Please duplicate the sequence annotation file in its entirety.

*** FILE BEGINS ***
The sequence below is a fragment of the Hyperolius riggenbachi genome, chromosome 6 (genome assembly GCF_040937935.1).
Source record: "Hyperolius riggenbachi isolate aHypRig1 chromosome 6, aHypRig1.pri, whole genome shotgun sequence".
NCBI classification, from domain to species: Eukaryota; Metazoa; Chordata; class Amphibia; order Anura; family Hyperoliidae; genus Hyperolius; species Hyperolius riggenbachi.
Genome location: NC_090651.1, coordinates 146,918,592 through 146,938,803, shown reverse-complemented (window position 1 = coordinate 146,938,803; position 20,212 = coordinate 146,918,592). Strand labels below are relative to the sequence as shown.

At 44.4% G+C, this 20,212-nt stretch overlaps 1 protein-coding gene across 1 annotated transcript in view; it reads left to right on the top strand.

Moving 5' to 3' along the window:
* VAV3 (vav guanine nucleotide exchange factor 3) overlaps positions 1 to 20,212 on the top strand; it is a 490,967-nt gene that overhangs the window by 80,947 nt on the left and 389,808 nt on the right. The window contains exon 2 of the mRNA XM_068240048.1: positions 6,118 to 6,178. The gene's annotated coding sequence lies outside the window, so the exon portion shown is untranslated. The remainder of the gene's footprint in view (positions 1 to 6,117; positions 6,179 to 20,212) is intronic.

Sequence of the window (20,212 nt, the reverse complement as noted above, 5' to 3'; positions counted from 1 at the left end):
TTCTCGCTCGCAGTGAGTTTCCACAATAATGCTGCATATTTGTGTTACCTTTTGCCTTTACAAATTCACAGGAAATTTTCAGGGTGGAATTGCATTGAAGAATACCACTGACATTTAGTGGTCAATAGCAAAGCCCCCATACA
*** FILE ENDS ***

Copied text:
The sequence below is a fragment of the Hyperolius riggenbachi genome, chromosome 6 (genome assembly GCF_040937935.1).
Source record: "Hyperolius riggenbachi isolate aHypRig1 chromosome 6, aHypRig1.pri, whole genome shotgun sequence".
NCBI classification, from domain to species: Eukaryota; Metazoa; Chordata; class Amphibia; order Anura; family Hyperoliidae; genus Hyperolius; species Hyperolius riggenbachi.
Genome location: NC_090651.1, coordinates 146,918,592 through 146,938,803, shown reverse-complemented (window position 1 = coordinate 146,938,803; position 20,212 = coordinate 146,918,592). Strand labels below are relative to the sequence as shown.

At 44.4% G+C, this 20,212-nt stretch overlaps 1 protein-coding gene across 1 annotated transcript in view; it reads left to right on the top strand.

Moving 5' to 3' along the window:
* VAV3 (vav guanine nucleotide exchange factor 3) overlaps positions 1 to 20,212 on the top strand; it is a 490,967-nt gene that overhangs the window by 80,947 nt on the left and 389,808 nt on the right. The window contains exon 2 of the mRNA XM_068240048.1: positions 6,118 to 6,178. The gene's annotated coding sequence lies outside the window, so the exon portion shown is untranslated. The remainder of the gene's footprint in view (positions 1 to 6,117; positions 6,179 to 20,212) is intronic.

Sequence of the window (20,212 nt, the reverse complement as noted above, 5' to 3'; positions counted from 1 at the left end):
TTCTCGCTCGCAGTGAGTTTCCACAATAATGCTGCATATTTGTGTTACCTTTTGCCTTTACAAATTCACAGGAAATTTTCAGGGTGGAATTGCATTGAAGAATACCACTGACATTTAGTGGTCAATAGCAAAGCCCCCATACA